Morton mentions another Cow Pasture River settlement on page 36 of his Annals of Bath County, Virginia,
The Fort Lewis settlement began a little above the mouth of Thompson’s Creek and extended up the Cowpasture to Laurel Gap. Here we find the names, Benson, Black, Cartmill, Cowardin, Dickey, Feamster, Francisco, Frame, Hall, Hughart, Jackson, Knox, Lewis, Mayse, McCreery, Miller, Montgomery, Moody, Moore, Wallace.
With at least 9–10 of his 16 neighbors listed as living in the Dickenson settlement, and at least 4 of the remaining 6–7 neighbors (Black, Cartmill, Feamster, and Hughart) listed as living in the Fort Lewis settlement, it seems probable that William McMurry lived in a location that was close to (on within) these two settlements. Originally having only 20 acres to his name, William McMurry was apparently not considered “conspicuous” enough to enumerate among the named residents.
From the sparse descriptions in Morton (1917), I’ve estimated the extents of these two settlements. First, the Dickenson settlement (Indian Draft is shown as a light yellow line):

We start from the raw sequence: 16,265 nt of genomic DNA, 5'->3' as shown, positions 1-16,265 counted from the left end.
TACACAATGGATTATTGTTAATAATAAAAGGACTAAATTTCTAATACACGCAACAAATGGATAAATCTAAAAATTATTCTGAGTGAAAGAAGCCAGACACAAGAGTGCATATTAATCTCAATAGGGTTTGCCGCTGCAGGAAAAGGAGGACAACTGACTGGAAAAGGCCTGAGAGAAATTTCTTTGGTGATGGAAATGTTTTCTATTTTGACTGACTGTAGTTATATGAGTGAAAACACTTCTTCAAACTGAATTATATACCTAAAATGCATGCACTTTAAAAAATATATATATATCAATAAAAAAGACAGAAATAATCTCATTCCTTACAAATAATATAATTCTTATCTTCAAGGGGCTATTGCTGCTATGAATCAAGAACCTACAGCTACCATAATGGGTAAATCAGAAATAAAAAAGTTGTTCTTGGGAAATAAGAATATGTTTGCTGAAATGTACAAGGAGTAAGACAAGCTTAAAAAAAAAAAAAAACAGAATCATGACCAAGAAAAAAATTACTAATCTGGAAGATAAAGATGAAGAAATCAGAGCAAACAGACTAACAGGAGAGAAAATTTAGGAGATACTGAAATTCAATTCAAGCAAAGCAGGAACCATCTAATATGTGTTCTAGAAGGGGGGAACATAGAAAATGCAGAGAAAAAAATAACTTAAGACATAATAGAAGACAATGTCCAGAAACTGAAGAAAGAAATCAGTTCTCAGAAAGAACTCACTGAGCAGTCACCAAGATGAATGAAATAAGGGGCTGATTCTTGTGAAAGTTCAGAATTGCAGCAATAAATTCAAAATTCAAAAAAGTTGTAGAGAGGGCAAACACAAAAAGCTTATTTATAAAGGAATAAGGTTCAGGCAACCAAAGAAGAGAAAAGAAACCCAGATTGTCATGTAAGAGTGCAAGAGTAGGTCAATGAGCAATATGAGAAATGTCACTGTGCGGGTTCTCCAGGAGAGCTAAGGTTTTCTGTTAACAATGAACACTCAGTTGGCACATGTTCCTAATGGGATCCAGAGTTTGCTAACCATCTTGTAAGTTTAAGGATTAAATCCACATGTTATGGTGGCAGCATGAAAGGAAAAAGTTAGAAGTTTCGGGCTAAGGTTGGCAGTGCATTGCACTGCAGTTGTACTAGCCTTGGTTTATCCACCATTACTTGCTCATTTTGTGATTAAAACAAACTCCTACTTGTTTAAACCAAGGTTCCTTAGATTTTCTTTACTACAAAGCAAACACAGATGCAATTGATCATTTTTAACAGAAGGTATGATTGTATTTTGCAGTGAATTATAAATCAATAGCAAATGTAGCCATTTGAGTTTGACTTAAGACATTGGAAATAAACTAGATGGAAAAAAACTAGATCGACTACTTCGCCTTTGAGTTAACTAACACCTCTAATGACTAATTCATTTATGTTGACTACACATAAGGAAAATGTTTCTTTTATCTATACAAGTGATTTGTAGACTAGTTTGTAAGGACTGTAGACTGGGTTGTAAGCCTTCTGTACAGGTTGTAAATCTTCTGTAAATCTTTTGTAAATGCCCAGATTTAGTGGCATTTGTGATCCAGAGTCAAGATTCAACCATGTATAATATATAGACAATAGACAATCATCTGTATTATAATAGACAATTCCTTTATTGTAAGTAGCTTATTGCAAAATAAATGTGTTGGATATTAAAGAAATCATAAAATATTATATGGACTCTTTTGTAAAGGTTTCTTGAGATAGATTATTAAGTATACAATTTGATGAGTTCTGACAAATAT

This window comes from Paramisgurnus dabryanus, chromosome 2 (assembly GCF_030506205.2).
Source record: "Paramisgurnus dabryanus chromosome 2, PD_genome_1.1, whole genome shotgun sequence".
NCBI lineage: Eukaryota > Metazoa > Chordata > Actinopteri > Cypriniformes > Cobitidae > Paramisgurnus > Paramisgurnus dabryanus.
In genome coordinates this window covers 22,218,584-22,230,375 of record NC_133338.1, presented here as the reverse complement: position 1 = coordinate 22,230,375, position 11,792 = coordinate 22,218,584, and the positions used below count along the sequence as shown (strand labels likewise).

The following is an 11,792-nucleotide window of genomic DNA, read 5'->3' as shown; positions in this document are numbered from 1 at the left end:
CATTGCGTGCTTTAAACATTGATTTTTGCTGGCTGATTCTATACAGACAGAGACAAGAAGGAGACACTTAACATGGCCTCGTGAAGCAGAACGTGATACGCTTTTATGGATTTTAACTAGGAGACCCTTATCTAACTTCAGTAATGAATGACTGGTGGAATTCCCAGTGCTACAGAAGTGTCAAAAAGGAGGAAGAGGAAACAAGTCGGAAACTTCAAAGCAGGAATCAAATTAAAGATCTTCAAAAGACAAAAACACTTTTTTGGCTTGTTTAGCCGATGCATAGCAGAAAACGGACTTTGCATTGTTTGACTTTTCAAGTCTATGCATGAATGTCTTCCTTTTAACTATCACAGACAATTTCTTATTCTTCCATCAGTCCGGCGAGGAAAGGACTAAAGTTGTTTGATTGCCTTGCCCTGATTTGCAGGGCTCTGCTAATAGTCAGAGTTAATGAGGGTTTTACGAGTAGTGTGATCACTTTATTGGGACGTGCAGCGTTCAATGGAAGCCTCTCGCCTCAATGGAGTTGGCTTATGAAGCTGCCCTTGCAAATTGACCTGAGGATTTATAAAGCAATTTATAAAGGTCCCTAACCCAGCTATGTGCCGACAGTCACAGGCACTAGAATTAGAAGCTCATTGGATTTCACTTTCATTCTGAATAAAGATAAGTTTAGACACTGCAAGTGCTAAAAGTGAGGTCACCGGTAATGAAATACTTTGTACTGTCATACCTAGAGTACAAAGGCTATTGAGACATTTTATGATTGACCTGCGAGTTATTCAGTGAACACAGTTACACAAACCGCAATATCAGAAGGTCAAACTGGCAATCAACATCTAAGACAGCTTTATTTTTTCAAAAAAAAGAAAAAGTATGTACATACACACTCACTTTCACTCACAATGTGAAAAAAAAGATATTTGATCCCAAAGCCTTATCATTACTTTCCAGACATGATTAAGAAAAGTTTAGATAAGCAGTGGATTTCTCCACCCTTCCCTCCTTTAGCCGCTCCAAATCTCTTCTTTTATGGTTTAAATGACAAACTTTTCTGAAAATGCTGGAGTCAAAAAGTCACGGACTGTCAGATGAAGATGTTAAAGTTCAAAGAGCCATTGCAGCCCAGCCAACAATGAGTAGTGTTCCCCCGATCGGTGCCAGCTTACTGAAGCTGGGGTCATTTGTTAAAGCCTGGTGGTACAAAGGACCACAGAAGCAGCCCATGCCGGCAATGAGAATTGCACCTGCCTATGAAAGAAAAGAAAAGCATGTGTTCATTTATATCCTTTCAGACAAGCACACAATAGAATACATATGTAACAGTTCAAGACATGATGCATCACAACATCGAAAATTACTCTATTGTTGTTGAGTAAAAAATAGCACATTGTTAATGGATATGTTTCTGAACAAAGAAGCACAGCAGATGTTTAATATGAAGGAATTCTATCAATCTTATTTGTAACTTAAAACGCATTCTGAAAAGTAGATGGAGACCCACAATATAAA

It’s not entirely clear where “the gorge below Fort Lewis” that Morton refers to is located, but there is a rather narrow gorge about four miles south of Fort Lewis, so I used that as the tentative northern boundary of the Dickenson settlement. “Into the bend at Griffith’s Knob” is also not entirely clear, so I’ve extended the boundaries to the most distant bend near Griffith’s Knob.
My best estimate for the extent of the Fort Lewis settlement is shown below:
The mouth of Thompson Creek is fairly unambiguous, although the only Thompson Creek I could find was well into the area I had previously outlined as the Dickenson settlement. I could not find a ‘Laurel Gap’ on any old documents or maps, so I continued searching upriver until I came to the first feature that could be considered a gap, and called that the northern boundary of my estimate of the extent of the Fort Lewis settlement.